“Johnny liked being surrounded by his own people,” Don Reid, of the Statlers, tells Ultimate Classic Rock. “I think that’s why he liked having us there and June and the Carters and people that kept him calm and made him feel like Johnny Cash.”
Everything about Cash’s distinctive persona remained intact, something Reid said was important to the country icon. “Whenever you’re doing the first of anything, you never are settled,” Reid said. “John went into it with a positive attitude: ‘If I’m gonna do this, I’m gonna do it right.’ He was able to keep the image that he’d already created. He was able to keep the clothes, the black look. He had that rough-hewn attitude and that was his charm, of course.”
Dylan was the first guest to tape and didn’t realize that the speakers in the auditorium did not work. Audience members had to strain to hear his voice. Dylan graciously re-did his songs once the glitches were solved. But problems became a familiar part of taping a show at the Ryman, the age-old home of the Grand Ole Opry.
“We had terrible conditions there,” Walker said. “I was conducting the orchestra down in the pit, and I had rats the size of a small cat running across my feet. They’d frighten the heck out of you. I got used to it after a while. The first time they wheeled a sound crane on the stage it fell through the stage. Of course, the stage was eaten up with termites.”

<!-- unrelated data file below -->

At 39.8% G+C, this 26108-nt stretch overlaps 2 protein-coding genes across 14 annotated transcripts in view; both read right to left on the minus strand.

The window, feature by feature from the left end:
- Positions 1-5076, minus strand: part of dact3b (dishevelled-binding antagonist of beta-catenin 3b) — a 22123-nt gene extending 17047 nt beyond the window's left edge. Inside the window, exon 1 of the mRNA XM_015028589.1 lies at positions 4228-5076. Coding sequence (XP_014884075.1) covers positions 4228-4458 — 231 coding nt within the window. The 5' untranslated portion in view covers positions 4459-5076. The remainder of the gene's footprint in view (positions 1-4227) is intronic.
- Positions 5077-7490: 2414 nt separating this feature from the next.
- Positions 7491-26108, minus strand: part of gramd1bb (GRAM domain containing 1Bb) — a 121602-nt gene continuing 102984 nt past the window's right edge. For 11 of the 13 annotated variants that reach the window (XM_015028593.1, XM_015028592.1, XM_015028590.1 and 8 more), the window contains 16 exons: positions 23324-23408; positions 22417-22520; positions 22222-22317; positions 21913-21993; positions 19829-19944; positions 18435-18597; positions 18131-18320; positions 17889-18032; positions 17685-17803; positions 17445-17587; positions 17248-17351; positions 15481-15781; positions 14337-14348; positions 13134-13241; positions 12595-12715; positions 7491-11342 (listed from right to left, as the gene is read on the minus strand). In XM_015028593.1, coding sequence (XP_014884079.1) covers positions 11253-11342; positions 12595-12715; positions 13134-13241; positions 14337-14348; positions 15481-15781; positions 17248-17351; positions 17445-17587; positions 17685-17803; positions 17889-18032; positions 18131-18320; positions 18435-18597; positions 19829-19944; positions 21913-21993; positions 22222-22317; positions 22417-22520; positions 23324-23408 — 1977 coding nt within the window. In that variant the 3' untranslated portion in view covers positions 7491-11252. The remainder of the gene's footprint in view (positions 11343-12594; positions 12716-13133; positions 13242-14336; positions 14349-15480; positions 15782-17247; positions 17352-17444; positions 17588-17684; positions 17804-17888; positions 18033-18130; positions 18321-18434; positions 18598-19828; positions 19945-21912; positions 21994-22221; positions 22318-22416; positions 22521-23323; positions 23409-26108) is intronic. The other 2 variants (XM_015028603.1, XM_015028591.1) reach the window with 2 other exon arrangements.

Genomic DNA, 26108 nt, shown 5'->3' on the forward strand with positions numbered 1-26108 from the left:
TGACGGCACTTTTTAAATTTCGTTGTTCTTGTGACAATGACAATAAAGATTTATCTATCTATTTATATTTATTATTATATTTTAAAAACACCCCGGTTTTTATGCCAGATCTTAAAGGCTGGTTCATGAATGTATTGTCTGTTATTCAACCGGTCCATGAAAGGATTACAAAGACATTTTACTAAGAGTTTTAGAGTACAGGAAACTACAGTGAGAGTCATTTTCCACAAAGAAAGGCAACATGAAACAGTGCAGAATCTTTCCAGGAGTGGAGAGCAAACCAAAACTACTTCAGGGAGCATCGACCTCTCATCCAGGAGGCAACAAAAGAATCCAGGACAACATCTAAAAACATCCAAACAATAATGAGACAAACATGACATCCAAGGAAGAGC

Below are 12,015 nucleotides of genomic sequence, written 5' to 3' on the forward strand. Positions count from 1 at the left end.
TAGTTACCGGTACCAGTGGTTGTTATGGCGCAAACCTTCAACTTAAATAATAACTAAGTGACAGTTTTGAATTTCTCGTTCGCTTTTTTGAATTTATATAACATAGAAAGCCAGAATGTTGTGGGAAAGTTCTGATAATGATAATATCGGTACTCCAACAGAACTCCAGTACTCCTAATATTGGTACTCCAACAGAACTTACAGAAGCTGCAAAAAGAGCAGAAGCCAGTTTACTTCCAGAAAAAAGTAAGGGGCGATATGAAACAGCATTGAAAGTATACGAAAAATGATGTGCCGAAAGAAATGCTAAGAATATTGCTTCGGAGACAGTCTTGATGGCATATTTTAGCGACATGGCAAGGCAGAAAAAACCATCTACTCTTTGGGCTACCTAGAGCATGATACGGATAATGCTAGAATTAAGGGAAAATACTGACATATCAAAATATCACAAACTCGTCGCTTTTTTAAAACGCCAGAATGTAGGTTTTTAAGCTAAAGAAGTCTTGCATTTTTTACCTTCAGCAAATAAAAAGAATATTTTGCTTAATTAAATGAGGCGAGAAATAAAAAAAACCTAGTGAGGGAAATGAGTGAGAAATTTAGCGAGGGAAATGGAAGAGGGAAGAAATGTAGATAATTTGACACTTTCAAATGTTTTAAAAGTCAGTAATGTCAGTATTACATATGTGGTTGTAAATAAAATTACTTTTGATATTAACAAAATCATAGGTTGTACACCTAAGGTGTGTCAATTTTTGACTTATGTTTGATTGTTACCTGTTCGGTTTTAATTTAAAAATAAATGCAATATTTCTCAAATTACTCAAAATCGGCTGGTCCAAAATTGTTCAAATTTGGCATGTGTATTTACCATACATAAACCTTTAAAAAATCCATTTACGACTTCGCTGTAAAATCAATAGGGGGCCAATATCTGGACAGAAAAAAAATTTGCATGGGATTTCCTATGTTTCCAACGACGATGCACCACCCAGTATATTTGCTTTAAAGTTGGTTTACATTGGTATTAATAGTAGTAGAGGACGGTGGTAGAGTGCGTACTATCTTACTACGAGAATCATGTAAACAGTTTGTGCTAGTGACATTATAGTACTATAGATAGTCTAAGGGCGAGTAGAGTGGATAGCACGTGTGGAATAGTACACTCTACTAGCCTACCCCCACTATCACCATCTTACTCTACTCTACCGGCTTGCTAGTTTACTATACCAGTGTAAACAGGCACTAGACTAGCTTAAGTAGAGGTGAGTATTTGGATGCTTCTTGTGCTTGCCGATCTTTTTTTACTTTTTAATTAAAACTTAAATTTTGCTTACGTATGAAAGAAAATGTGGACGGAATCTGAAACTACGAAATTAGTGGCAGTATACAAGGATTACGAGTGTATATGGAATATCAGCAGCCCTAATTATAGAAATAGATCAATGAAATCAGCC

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Reid had similar recollections: “There were always a lot of snafus because we were taping live in the Ryman. That was just an old church turned into a concert hall turned into a TV studio and it was rough, rough. The problem with the speakers was minor because there was always something going on that you would never run into in a television studio. It was not air conditioned and we did this stuff in the heat. You could sit in the Ryman and look up and see daylight through little holes between the slats in the roof. So there was nothing comfortable about it. But it was so historic you couldn’t afford not to do it there.”